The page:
When I met with my new supervisor in ed school (the second one), I told her that I didn’t feel like I was introducing topics well. She was extremely supportive, and it became one of our favorite discussion points. How do you introduce a math topic? And in my two plus years of teaching, I think I’ve become good at it–particularly in first year algebra, which I’ve taught more than any other. When I taught CPM Geometry, I hated everything about it except the way it introduced tangents (as a slope). I often spend several days mulling a good intro, and have been known to toss in a few days of review just to get my story right.

The story is usually a problem the kids can understand—and understand that they don’t have the tools to solve it. Or sometimes it’s a parallel. Either way, I try to give them an image, a reference, a bucket. Maybe it will help them trigger memories, because retention is a *huge* issue in teaching math.

It’s weird, the quick descriptors that teachers use. When I say I’m “teaching polynomials” in Algebra II, any math teacher knows I’m teaching everything but quadratics in their binomial/trinomial form, since quadratics is its own unit. Teaching polynomials means the kids are learning polynomial multiplication, polynomial division, synthetic division, maybe some binomial expansion, certainly some brute force factoring In general, the polynomials unit in Algebra II doesn’t have any obvious purpose other than to prepare the kids for pre-calculus. It’s just “let’s learn how to manipulate polynomials to no immediate purpose”. And that makes the intro tough.

Over half my students will not go on to pre-calc next year. Some will be taking Algebra II again, either with or without Trig. Others will be going into remedial college classes. So even leaving aside the intro, how do I help the kids make sense of this? I don’t care if they can expound on function notation or binomial expansion, but I do want to be sure they know the difference between multiplying two trinomials vs. two binomials, and when to factor. And for god’s sakes, I want them to know that they can’t “cancel out” the x^{2} term when presented with a rational expression.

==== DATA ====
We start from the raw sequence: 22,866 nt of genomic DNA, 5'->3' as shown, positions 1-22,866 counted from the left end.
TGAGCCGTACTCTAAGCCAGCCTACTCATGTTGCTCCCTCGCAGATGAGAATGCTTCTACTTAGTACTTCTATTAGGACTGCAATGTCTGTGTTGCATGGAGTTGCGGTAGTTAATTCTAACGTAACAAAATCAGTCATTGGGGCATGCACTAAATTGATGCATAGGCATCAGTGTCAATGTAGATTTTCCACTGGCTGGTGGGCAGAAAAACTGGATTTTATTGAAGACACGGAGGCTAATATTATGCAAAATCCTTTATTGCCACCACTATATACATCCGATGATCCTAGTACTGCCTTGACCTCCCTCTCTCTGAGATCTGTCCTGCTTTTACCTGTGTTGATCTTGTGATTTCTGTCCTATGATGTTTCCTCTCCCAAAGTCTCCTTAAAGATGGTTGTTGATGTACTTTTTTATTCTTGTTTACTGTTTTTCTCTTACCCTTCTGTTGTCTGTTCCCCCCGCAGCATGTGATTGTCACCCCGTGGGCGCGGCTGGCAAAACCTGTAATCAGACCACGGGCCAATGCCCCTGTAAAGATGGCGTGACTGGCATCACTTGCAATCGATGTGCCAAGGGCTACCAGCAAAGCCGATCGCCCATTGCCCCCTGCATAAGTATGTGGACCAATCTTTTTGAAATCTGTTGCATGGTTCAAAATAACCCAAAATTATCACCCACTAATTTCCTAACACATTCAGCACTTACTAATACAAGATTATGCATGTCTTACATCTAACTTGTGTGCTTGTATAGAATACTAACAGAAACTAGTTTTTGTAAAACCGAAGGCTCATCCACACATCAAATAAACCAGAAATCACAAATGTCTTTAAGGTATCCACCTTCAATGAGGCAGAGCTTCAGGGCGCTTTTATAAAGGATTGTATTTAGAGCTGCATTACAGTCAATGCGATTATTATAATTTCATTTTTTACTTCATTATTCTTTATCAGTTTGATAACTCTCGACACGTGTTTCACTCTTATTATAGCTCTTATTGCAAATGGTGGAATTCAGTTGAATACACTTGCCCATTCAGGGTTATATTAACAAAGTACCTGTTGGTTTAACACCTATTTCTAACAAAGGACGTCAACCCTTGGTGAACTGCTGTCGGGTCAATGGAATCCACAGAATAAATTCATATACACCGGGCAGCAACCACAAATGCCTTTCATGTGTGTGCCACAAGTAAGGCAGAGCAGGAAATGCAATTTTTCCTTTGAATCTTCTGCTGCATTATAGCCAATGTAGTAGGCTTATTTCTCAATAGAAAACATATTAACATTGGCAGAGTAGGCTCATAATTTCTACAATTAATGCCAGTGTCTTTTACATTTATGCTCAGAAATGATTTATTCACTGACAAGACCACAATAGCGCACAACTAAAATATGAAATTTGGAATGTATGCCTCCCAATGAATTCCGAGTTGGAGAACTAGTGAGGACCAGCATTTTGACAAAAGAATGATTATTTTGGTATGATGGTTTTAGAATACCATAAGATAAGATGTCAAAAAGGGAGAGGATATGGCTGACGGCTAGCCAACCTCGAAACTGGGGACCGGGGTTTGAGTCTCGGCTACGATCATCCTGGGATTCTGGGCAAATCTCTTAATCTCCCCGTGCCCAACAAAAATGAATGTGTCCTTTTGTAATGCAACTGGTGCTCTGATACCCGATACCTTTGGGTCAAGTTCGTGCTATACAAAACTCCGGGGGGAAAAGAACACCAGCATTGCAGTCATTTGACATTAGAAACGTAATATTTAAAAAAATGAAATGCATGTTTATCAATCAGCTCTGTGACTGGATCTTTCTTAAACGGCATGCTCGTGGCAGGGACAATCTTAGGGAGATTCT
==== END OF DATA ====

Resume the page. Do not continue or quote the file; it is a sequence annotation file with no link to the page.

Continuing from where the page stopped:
I started the unit by explaining the preparatory nature of some of this—that they won’t really see how it’s used until pre-calc, that they just need to recognize these equations and know what to do. Multiplication, they’ve been doing for a while. Factoring, too. But then there’s division proper, which most of them won’t use again. I thought about not covering it, until I realized that I could use the lessons as a way to get them to think about division and factoring.

And so, the introduction:

I don’t present this all at once. I start with the first fraction, then ask what could we do. Someone will reliably say “reduce it”, and so we’ll reduce it. I then introduce the term “relatively prime”.

So then, I say, we do the same thing with variables and fractions, and we go through this step by step:

This isn’t the actual whiteboard example; I just wrote it up and took a picture. But it’s the idea.

And it worked. It gave the kids a great point of reference and most of them were able to divide a simple polynomial on a quiz a few days later.

I’m trying to build on that now. Thus far, I’ve taught them two forms of division and factoring. Ideally, they should be able to identify when to factor, when to divide and when, please, synthetic substitution is a good idea. So I went through the pros and cons of each:

- Factoring: the default. Pros: It’s fun to cancel out the common terms. In a test situation, you can pretty much assume that the terms will factor. Cons: Only works with first and second degree polynomials. After that, it’s brute force. Limited: if you can’t factor, you can’t. Nothing to tweak.
- Division: you don’t have to use it much, unless asked. Pros: It’s the easiest to relate to–works just like number division (most know this already. Most). It’s extremely flexible, works in every situation. Cons: you don’t have to use it much.
- Synthetic division: you never really
*have*to use it. Pros: Incredibly useful for evaluating terms, which is what we’ve been using it for. Quickest method to find factors in higher order polynomials. Cons: It’s the most difficult to learn. Unless you use it often, it’s easy to forget. You have to know what it means in order to find it meaningful.

So they all copied it down. Did they get it? I gave them a quiz—a pop quiz, no less.

And with one exception, they did pretty well.

Question 2. It got to them. First, they saw the division sign. So they divide, right? No! Don’t they remember? “Division is…..” I prompt. “Oh, yeah, you flip it!” They flipped it. But then they multiplied, which made sense because they were being tested on that too, right?

Argggghhhh.

Still, it was a good quiz. Once I reminded them, they worked it correctly. Few misconceptions. I’ll need another week to beat in the triggers to tell them what to do when. But it’s working.

I think.

March 21st, 2012 at 8:48 am

[...] The polynomial quiz results were fantastic. Over half the class got a perfect score; no one outright failed–that is, all of the students did at least one of the four problems correctly. [...]

October 27th, 2012 at 9:31 pm

[...] Three teaching pieces that are regularly linked to or used as references by teachers: Modeling Linear Equations, Teaching Algebra, or Banging Your Head with a Whiteboard, and Teaching Polynomials. [...]

May 6th, 2013 at 1:26 am

[...] Teaching Polynomials [...]

August 12th, 2013 at 11:09 am

[…] the past two years, I’ve played with different ways of teaching polynomial operations, and different ways of introducing synthetic […]

September 15th, 2013 at 10:02 pm

[…] Teaching Polynomials […]